• ‘Several countries today separate plutonium and uranium from irradiated fuel for recycling.’
      • ‘From spent fuel rods, new fuel is created using uranium more effectively and reducing atomic waste.’
      • ‘We now believe they have started reprocessing fuel at Yongbyon.’
      • ‘This would mean preventing Iranian enrichment of uranium or reprocessing of spent fuel to produce plutonium.’
      • ‘Uranium enriched to low grades is used for fuel in nuclear reactors, but further enrichment makes it suitable for atomic bombs.’
      • ‘Iran says it needs to enrich uranium to produce fuel for its future nuclear power plants.’
    2. 1.2 Food, drink, or drugs as a source of energy.
      ‘any protein intake can also be used as fuel’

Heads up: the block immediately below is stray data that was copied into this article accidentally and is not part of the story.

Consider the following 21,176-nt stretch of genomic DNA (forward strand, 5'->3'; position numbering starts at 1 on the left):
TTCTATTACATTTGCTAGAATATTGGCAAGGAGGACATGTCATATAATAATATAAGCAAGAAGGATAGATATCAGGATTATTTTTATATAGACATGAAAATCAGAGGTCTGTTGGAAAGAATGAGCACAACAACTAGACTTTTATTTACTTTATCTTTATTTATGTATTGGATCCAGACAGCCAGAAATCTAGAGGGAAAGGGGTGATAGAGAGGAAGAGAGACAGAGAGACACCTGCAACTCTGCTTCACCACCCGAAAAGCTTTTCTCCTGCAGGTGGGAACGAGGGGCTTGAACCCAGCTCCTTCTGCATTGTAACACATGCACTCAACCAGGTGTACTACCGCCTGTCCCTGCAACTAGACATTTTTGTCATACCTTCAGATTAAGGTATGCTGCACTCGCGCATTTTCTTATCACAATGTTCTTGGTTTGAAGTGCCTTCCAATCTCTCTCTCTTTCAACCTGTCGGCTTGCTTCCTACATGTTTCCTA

• ‘Carbohydrates are your body's main fuel source and can be found in foods such as pasta, potatoes, bread, rice and cereals.’
      • ‘I couldn't fancy anyone who saw lingering in a market as a waste of time, who viewed food as a source of fuel or status.’
      • ‘The latest science says the following six foods provide healthy fuel for burning fat and building muscle.’
      • ‘They are light, a great source of essential carbohydrate fuel, and are low in fat despite the chocolate topping.’
      • ‘It is not an ideal situation; the brain's preferred source of fuel is sugar.’
      • ‘This sugar is vital to your health because it's your body's main source of fuel.’
      • ‘The other fuel - food - is desperately necessary to his health and his life.’
      • ‘The heart normally uses fatty acid as its primary fuel source for energy.’
      • ‘Eating more low-GI foods will not only give you a steady source of fuel throughout the day, it will also help you eat less - and that can make up for a missed workout.’
      • ‘Some kind of fuel is converted to energy which in turn allows me to move.’
      • ‘They should be your first choice as a fuel source for energy and growth.’
      • ‘When we go on holiday together she is massively energetic, and then suddenly fades and requires food fuel.’